If Brazil was a hospital patient, emergency room doctors would diagnose it as being in terminal decline. The kidneys have packed up; the heart will go soon. That, at any rate, is the damming opinion of a senator from the Workers’ party, which has governed Brazil for 13 years, overseeing both its rise on the global stage and now its terrible fall.
The economy is in a mess. Brazil’s worst recession since the Great Depression will see the economy shrink by as much as 3 per cent this year, and 2 per cent in 2016. Public finances are in disarray: this month, the government, for the first time since the onset of democracy, forecast it would post a primary fiscal deficit, the budget balance before interest payments. The actual budget deficit is already a yawning 9 per cent of output. As a result, debt levels are growing again.
That is the immediate reason behind last week’s surprise decision by Standard & Poor’s to downgrade Brazilian debt to “junk”. If another rating agency follows, many overseas investors will have to sell their Brazilian holdings, making matters worse; around a fifth of Brazil’s debt is foreign-owned. Given the tough external environment — China’s slowing economy, the collapse in commodity prices, and higher US interest rates — Brazil is suffering the beginnings of extreme economic stress.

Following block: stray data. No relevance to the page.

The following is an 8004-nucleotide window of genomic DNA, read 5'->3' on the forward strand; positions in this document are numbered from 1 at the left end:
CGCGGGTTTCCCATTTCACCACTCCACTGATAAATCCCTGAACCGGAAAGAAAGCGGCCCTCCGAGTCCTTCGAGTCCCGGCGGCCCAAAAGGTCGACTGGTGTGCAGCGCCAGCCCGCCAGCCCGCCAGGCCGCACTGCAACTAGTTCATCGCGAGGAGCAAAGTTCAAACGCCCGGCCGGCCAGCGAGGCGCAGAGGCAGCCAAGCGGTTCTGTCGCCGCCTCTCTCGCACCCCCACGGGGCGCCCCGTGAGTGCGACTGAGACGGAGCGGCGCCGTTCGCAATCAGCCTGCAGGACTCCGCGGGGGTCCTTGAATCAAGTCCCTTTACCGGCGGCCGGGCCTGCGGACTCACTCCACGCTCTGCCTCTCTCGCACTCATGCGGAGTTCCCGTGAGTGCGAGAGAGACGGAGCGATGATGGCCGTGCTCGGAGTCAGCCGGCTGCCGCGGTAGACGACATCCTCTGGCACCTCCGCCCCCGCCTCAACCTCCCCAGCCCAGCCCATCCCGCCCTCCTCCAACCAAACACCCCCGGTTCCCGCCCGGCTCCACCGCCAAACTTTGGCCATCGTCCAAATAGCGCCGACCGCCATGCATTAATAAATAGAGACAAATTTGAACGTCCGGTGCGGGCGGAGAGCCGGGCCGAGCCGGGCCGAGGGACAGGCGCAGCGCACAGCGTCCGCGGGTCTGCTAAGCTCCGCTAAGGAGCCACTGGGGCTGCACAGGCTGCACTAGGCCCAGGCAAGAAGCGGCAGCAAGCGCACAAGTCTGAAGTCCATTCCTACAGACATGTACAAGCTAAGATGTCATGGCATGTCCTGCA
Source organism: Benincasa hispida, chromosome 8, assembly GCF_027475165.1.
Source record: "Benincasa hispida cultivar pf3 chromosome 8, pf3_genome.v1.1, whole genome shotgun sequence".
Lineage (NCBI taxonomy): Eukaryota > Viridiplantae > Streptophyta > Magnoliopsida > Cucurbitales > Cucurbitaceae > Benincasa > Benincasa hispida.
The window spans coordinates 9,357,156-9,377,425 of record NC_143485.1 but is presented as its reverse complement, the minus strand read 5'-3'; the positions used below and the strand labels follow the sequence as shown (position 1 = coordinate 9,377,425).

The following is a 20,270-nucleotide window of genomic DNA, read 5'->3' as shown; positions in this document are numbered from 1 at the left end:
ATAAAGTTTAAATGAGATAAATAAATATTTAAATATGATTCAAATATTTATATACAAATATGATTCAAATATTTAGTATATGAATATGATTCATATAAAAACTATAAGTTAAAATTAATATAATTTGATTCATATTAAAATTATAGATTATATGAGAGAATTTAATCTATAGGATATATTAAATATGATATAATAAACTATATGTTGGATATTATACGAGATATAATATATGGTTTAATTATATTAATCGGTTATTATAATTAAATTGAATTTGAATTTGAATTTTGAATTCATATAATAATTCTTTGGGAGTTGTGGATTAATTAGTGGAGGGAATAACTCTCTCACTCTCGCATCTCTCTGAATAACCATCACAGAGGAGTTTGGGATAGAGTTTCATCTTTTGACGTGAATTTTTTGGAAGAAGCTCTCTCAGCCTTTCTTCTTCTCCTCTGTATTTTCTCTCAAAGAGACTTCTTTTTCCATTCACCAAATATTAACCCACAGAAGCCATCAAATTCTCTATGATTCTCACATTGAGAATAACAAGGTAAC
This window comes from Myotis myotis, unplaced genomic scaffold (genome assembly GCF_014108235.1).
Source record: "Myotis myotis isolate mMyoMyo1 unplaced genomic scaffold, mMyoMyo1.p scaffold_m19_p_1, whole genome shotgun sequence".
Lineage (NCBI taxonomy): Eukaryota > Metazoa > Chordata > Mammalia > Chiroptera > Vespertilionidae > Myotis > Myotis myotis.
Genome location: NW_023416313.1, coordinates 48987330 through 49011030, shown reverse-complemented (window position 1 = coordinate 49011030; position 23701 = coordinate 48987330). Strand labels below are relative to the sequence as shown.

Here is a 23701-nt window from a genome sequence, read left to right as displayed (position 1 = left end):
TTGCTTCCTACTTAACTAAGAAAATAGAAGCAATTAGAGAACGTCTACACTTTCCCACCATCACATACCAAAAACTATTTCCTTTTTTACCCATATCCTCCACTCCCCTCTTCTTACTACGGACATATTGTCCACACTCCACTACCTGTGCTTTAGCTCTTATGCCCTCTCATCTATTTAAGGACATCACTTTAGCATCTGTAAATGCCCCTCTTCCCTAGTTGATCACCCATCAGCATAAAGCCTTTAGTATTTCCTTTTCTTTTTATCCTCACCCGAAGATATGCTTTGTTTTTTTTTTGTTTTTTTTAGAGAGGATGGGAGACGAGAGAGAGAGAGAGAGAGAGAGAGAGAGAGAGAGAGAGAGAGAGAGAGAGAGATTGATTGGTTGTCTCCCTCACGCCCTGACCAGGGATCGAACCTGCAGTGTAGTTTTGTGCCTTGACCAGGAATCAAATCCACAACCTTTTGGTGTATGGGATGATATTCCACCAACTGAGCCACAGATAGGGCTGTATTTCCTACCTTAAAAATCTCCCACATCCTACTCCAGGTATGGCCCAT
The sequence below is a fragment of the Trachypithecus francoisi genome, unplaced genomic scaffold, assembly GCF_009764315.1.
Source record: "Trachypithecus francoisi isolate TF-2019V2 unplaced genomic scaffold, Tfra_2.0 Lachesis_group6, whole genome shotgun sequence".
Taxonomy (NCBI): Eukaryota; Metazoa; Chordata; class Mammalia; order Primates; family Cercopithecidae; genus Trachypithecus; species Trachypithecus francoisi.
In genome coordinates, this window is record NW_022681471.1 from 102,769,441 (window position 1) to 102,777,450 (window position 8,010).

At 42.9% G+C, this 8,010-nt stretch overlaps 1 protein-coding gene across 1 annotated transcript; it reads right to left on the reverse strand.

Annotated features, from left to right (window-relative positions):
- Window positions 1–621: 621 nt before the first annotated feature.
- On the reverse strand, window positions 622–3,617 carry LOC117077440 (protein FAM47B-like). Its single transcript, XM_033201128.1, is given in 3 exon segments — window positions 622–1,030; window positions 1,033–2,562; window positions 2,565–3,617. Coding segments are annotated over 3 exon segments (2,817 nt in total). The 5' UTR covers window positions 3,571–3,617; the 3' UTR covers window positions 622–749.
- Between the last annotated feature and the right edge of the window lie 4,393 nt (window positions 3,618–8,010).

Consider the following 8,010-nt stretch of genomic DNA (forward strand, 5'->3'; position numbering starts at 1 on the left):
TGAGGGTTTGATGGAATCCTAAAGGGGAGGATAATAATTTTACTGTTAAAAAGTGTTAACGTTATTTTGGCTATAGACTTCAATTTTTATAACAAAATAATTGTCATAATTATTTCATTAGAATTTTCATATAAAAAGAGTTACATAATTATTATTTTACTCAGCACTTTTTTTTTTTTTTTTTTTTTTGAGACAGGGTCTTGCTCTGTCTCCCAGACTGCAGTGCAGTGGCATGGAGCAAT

Ironically, though, it is not Brazil’s building economic problems that prompted S&P. Rather it is the full-blown political crisis. Dilma Rousseff, the president, is unloved by her own party, and deeply disliked elsewhere: she is the most unpopular president in Brazilian history. That makes it all but impossible for her to respond properly to the economic turmoil. That is especially so as much of Congress is more focused on saving its own skin from a probe into a corruption scam that bilked $2bn from state-controlled energy company,Petrobras. Brazil’s political system is well-known to be rotten. Now it is not working either.
Wholesale political renewal is one solution. Sadly, there is little chance of that until scheduled elections in 2018. Unpopularity is insufficient reason to remove Ms Rousseff: if it was, Fernando Henrique Cardoso, the former president who laid the grounds of Brazil’s now-squandered economic stability, would not have lasted his second term. Brazil’s presidential system also means Ms Rousseff cannot dissolve Congress and call fresh elections.